We can't assume that students will remember everything they learned in their principles of economics course. That's why we provide a quick review of economic principles at key points within the text. This gives instructors the flexibility to review the material in class or to let students review the material on their own. To accommodate those students who have had only the one-semester survey course (which is usually less oriented toward macroeconomics), these reviews are more extensive in the second half of the book.
Although applications of international economics are liberally distributed throughout the text, each chapter includes a number of boxes that provide more extensive examples or applications of the theory previously described in the text.
The end-of-chapter questions accomplish two things. First, many of the questions are designed to encourage students to describe what they know in their own words. This allows them to discover what they don't know before it really matters (i.e., an exam). Second, the remaining questions are designed to motivate students to either apply the theory and/or to think about issues that the theory implies.
International economics is like macroeconomics in the sense that data is an important complement to the theory. That is why each chapter ends with a "Where to Find Information" section. These sections provide students with options for exploring both traditional and Internet-based sources of information on the concepts they've learned in the chapter. For instructors who want to assign out-of-class coursework, these sections enable them to easily direct students to the information needed for these assignments.
Features: Content that Makes a Difference
Beyond the book's basic approach and pedagogy, International Economics contains some content-oriented features that represent a somewhat different approach to teaching the course.
Data—The world of international economics is full of numerical data. However, this is not always reflected in the way international economics textbooks teach the subject. In this book, there is a more extensive presentation of international economic data than is usually the case. For example, it is quite possible for an international economics text to neglect to mention the size of the world economy. In International Economics that number is just the starting point for discussing other types of international economic data. However, in the discipline of international economics, the numbers can seem, at first glance, to be implausibly large. To remedy these perceptual problems, we put the data into perspective with regard to national economies and the world economy so that students can see how international economic data compares with national economies and the world economy. For example, learning that U.S. exports are over $1 trillion is a useful thing to know. If you also learn that the size of the U.S. economy is $10 trillion and the size of the world economy is $31 trillion, then the information on U.S. exports has more meaning. Students learn not only how large exports are, but how they fit into the economy overall.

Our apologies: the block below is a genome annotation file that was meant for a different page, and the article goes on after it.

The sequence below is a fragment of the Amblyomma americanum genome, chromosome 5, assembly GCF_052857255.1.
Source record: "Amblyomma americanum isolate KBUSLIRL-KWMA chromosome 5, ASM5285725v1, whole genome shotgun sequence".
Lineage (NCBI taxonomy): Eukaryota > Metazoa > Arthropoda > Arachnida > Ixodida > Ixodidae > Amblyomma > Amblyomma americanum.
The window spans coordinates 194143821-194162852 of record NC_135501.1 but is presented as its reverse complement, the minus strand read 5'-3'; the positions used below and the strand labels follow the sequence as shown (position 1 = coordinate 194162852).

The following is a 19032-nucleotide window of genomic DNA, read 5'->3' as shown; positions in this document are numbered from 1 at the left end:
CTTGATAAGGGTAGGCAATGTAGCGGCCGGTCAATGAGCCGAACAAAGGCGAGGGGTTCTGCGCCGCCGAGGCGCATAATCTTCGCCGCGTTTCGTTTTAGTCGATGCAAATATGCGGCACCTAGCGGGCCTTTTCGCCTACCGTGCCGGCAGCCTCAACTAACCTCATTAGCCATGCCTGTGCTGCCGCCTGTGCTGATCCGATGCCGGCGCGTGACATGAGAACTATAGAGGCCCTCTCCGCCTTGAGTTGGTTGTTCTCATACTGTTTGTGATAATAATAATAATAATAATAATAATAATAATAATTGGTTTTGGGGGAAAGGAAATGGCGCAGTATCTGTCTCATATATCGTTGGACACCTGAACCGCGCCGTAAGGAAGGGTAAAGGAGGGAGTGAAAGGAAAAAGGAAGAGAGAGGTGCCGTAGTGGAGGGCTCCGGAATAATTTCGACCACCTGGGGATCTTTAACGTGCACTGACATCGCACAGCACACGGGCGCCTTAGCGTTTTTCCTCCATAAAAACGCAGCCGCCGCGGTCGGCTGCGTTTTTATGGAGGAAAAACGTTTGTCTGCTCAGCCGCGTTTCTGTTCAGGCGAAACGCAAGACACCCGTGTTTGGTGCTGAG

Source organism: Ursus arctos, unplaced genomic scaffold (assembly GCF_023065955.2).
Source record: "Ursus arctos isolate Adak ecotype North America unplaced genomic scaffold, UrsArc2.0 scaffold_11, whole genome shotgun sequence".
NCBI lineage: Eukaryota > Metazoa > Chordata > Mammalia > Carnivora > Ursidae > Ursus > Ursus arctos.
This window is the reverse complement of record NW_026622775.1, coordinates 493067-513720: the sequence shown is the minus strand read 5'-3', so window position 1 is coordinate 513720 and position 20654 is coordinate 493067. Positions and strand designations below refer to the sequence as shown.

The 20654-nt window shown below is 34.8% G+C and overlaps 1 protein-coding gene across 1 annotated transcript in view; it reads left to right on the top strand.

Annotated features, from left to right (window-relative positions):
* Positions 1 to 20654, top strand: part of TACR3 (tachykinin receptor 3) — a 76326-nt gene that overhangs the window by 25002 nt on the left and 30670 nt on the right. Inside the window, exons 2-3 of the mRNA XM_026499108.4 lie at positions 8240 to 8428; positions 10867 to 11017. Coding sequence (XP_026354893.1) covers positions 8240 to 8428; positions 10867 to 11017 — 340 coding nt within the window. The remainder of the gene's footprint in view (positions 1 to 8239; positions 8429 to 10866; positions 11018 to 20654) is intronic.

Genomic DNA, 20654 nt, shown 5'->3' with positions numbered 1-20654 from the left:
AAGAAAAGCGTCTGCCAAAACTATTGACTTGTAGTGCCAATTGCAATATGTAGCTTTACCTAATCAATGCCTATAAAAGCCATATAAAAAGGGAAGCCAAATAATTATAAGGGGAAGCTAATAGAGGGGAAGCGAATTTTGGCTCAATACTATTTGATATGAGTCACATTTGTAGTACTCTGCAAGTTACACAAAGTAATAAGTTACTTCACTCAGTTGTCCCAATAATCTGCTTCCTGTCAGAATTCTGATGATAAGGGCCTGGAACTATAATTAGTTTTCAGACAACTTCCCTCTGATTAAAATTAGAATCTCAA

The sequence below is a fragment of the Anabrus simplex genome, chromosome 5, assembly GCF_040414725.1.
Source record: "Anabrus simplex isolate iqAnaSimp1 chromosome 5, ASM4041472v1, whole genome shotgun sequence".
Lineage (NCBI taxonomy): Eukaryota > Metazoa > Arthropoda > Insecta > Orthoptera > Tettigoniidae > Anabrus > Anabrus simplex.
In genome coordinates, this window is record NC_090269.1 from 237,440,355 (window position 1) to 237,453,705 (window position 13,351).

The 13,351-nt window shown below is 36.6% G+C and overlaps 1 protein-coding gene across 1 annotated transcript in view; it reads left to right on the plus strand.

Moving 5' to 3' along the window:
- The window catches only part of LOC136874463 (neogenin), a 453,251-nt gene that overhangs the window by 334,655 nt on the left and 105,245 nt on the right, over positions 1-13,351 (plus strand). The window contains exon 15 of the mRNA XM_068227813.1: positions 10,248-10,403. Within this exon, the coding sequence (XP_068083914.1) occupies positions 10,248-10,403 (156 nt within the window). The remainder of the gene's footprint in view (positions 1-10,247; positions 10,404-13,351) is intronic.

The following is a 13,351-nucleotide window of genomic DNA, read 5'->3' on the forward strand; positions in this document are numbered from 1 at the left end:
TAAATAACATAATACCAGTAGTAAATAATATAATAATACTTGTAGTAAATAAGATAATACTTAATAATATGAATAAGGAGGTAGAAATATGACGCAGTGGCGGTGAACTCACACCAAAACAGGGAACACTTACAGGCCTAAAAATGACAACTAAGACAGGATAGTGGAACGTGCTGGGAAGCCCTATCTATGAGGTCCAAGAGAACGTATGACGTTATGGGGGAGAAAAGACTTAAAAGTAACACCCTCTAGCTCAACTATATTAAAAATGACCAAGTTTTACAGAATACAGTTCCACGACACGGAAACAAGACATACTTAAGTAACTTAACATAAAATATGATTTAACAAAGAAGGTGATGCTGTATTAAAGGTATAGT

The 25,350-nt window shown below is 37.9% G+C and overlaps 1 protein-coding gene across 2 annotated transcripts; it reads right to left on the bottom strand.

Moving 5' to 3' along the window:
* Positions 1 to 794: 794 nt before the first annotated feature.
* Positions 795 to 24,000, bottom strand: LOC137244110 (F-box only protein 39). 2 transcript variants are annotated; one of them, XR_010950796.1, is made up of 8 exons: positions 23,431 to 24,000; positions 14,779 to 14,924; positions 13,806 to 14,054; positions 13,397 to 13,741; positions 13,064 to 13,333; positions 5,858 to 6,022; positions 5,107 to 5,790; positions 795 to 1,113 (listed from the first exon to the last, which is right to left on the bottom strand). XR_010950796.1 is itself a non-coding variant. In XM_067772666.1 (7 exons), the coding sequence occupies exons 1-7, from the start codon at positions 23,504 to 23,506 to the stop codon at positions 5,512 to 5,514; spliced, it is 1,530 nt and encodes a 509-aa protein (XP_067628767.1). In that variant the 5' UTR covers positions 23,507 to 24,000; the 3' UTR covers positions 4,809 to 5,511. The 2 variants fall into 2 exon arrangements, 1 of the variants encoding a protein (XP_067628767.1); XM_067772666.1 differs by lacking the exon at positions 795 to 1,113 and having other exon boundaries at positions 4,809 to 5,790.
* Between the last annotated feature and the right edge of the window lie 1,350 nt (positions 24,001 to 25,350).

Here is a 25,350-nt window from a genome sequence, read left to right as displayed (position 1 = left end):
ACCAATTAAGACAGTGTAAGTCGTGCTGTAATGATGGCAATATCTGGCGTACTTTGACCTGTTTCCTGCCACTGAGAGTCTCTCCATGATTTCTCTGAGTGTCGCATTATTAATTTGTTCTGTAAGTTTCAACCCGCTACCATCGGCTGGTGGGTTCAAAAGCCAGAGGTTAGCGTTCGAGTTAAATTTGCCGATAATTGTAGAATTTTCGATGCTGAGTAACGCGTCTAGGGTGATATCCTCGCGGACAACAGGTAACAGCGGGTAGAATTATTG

Intraindustry Trade—Intraindustry trade has become an extremely important part of total international trade. The explanations for this type of trade are different than those used to explain interindustry trade. To adequately cover both the phenomenon and its explanations, intraindustry trade is covered in a separate chapter (Chapter 4).
Factor Movements—The international movements of labor and capital play a critical role in the world economy today. Immigrants are now a large part of the population in many developed countries, and firms building plants and investors buying stocks and bonds in other countries are just a normal part of the global business environment. The importance of these labor and capital movements is one of the reasons why we cover factor movements in a separate chapter early in the book (Chapter 5). Since the factors that drive these movements can be related to the traditional explanations of international trade, the early placement of this chapter makes the material easier to teach and learn.
Public Choice—Tariff and nontariff barriers to trade are policies made in a political market. Students need to know not only what effects these barriers have on trade but also why they exist in the first place. The chapter on public choice (Chapter 8) is designed to explain the process that leads to trade barriers. This chapter also enables students to better understand both today's trade policy debates and those they will no doubt encounter during their careers.